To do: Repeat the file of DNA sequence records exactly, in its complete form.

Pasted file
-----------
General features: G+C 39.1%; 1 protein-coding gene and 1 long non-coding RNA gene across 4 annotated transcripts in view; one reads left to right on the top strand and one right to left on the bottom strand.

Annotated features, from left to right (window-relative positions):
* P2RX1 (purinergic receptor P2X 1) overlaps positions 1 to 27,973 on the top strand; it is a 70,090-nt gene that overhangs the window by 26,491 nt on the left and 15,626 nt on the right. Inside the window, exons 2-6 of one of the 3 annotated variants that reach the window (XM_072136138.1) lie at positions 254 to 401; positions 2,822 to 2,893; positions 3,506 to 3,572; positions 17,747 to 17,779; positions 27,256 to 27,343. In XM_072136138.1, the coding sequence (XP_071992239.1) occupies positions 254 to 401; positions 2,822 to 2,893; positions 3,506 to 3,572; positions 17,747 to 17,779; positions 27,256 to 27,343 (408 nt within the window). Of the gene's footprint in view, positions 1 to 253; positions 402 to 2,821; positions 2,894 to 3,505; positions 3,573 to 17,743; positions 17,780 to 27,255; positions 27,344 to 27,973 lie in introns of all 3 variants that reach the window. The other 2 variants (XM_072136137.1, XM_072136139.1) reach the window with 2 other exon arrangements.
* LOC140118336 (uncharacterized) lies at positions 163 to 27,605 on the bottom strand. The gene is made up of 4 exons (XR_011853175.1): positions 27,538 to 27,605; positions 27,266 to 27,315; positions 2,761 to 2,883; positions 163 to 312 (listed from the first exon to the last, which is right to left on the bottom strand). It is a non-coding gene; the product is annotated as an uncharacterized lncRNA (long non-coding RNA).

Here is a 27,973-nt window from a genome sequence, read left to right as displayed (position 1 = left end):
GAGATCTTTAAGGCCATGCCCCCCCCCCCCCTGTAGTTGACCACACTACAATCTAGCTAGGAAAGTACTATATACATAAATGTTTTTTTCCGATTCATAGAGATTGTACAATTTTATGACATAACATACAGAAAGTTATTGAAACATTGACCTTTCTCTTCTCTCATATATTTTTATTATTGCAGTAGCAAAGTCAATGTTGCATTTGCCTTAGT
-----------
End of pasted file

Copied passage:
General features: G+C 39.1%; 1 protein-coding gene and 1 long non-coding RNA gene across 4 annotated transcripts in view; one reads left to right on the top strand and one right to left on the bottom strand.

Annotated features, from left to right (window-relative positions):
* P2RX1 (purinergic receptor P2X 1) overlaps positions 1 to 27,973 on the top strand; it is a 70,090-nt gene that overhangs the window by 26,491 nt on the left and 15,626 nt on the right. Inside the window, exons 2-6 of one of the 3 annotated variants that reach the window (XM_072136138.1) lie at positions 254 to 401; positions 2,822 to 2,893; positions 3,506 to 3,572; positions 17,747 to 17,779; positions 27,256 to 27,343. In XM_072136138.1, the coding sequence (XP_071992239.1) occupies positions 254 to 401; positions 2,822 to 2,893; positions 3,506 to 3,572; positions 17,747 to 17,779; positions 27,256 to 27,343 (408 nt within the window). Of the gene's footprint in view, positions 1 to 253; positions 402 to 2,821; positions 2,894 to 3,505; positions 3,573 to 17,743; positions 17,780 to 27,255; positions 27,344 to 27,973 lie in introns of all 3 variants that reach the window. The other 2 variants (XM_072136137.1, XM_072136139.1) reach the window with 2 other exon arrangements.
* LOC140118336 (uncharacterized) lies at positions 163 to 27,605 on the bottom strand. The gene is made up of 4 exons (XR_011853175.1): positions 27,538 to 27,605; positions 27,266 to 27,315; positions 2,761 to 2,883; positions 163 to 312 (listed from the first exon to the last, which is right to left on the bottom strand). It is a non-coding gene; the product is annotated as an uncharacterized lncRNA (long non-coding RNA).

Here is a 27,973-nt window from a genome sequence, read left to right as displayed (position 1 = left end):
GAGATCTTTAAGGCCATGCCCCCCCCCCCCCTGTAGTTGACCACACTACAATCTAGCTAGGAAAGTACTATATACATAAATGTTTTTTTCCGATTCATAGAGATTGTACAATTTTATGACATAACATACAGAAAGTTATTGAAACATTGACCTTTCTCTTCTCTCATATATTTTTATTATTGCAGTAGCAAAGTCAATGTTGCATTTGCCTTAGT